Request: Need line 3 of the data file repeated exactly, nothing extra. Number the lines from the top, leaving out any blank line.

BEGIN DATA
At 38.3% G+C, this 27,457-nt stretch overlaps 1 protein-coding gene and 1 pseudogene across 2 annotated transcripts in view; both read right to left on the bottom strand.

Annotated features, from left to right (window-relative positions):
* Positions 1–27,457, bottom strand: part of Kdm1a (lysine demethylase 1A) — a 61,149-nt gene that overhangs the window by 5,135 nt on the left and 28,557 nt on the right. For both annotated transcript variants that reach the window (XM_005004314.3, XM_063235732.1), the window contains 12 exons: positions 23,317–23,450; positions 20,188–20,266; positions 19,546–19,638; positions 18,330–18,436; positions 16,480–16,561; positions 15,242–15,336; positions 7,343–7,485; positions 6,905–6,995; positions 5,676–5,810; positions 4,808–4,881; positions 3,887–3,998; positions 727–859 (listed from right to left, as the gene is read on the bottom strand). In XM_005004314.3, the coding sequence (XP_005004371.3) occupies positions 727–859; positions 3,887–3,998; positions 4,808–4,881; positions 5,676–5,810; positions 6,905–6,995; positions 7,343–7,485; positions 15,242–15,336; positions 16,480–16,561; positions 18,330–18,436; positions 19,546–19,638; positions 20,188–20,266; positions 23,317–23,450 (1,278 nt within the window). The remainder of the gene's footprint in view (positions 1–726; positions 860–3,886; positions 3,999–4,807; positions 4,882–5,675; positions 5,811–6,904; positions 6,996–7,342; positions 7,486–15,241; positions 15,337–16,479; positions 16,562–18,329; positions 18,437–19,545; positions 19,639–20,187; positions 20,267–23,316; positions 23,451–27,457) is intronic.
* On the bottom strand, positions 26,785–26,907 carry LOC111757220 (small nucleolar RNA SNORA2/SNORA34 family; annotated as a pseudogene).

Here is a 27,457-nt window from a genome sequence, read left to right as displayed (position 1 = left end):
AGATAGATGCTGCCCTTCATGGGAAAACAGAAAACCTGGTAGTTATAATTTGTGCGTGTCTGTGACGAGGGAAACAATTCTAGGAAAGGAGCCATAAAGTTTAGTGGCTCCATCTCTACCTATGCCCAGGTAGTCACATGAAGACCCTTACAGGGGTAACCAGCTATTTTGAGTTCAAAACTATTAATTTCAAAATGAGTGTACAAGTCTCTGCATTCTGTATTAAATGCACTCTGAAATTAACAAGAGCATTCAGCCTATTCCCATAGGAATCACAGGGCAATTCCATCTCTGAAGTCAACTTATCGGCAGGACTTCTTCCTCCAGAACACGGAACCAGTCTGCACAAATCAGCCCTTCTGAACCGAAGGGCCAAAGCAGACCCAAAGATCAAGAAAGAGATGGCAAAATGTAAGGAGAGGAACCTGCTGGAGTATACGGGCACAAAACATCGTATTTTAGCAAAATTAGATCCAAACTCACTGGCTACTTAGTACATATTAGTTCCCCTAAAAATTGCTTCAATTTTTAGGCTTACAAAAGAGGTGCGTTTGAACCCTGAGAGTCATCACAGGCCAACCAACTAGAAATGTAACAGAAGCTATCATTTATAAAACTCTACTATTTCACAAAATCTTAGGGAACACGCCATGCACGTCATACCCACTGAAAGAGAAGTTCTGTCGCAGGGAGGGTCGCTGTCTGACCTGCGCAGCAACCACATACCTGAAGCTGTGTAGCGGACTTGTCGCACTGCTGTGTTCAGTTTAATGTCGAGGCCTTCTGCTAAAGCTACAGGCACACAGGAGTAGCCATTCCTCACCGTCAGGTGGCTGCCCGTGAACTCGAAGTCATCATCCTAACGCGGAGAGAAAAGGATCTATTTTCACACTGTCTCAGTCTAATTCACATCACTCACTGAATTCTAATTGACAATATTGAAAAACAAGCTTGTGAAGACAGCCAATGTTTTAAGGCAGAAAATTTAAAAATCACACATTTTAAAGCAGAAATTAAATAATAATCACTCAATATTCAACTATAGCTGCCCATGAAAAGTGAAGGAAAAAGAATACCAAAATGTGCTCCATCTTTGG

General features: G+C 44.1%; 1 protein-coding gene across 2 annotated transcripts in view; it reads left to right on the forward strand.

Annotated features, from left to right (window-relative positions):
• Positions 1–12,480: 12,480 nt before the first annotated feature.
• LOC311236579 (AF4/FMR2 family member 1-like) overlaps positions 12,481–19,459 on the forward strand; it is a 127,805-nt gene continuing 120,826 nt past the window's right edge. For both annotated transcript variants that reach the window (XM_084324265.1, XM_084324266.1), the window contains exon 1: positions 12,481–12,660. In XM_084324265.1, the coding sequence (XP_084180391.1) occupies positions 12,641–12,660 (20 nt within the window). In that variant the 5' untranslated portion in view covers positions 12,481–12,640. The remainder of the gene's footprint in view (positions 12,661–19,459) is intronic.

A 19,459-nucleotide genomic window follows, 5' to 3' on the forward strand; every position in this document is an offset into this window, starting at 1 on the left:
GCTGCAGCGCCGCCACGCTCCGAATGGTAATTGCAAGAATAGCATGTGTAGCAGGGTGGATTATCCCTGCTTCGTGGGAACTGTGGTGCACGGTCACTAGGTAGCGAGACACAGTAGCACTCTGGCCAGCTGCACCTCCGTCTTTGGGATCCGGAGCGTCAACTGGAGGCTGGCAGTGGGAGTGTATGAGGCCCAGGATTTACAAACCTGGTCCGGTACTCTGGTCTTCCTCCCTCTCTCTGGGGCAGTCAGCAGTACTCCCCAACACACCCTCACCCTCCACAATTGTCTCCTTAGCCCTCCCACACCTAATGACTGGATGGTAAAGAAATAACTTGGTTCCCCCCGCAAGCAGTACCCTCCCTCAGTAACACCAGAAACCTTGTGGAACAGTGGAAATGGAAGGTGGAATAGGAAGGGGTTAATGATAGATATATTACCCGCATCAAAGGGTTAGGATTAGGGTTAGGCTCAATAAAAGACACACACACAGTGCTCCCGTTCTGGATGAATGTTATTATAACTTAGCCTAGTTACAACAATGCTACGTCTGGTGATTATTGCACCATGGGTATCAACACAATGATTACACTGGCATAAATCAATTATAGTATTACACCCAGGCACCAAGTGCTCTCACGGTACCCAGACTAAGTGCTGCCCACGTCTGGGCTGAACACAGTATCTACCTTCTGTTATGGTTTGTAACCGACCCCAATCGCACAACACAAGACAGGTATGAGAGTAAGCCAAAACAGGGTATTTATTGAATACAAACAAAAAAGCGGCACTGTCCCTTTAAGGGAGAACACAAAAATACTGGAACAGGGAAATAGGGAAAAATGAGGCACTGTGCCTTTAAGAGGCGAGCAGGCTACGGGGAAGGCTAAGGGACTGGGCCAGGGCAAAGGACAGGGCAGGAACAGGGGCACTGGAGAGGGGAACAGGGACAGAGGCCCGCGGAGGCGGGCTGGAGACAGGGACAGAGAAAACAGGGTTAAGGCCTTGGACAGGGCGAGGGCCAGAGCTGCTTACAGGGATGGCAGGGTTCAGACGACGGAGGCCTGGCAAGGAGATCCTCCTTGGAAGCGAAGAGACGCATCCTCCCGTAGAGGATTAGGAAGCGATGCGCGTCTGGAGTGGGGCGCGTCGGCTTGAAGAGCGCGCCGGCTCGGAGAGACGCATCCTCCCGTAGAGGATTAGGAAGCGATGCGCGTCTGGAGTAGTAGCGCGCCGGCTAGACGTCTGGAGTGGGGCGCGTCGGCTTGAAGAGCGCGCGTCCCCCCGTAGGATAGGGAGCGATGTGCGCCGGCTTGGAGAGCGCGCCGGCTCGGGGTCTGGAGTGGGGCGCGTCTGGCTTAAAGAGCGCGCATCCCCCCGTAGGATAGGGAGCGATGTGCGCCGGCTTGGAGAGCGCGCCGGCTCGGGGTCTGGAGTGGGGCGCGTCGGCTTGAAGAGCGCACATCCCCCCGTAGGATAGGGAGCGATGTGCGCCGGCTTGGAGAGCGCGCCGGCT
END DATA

* Positions 1–27,457, bottom strand: part of Kdm1a (lysine demethylase 1A) — a 61,149-nt gene that overhangs the window by 5,135 nt on the left and 28,557 nt on the right. For both annotated transcript variants that reach the window (XM_005004314.3, XM_063235732.1), the window contains 12 exons: positions 23,317–23,450; positions 20,188–20,266; positions 19,546–19,638; positions 18,330–18,436; positions 16,480–16,561; positions 15,242–15,336; positions 7,343–7,485; positions 6,905–6,995; positions 5,676–5,810; positions 4,808–4,881; positions 3,887–3,998; positions 727–859 (listed from right to left, as the gene is read on the bottom strand). In XM_005004314.3, the coding sequence (XP_005004371.3) occupies positions 727–859; positions 3,887–3,998; positions 4,808–4,881; positions 5,676–5,810; positions 6,905–6,995; positions 7,343–7,485; positions 15,242–15,336; positions 16,480–16,561; positions 18,330–18,436; positions 19,546–19,638; positions 20,188–20,266; positions 23,317–23,450 (1,278 nt within the window). The remainder of the gene's footprint in view (positions 1–726; positions 860–3,886; positions 3,999–4,807; positions 4,882–5,675; positions 5,811–6,904; positions 6,996–7,342; positions 7,486–15,241; positions 15,337–16,479; positions 16,562–18,329; positions 18,437–19,545; positions 19,639–20,187; positions 20,267–23,316; positions 23,451–27,457) is intronic.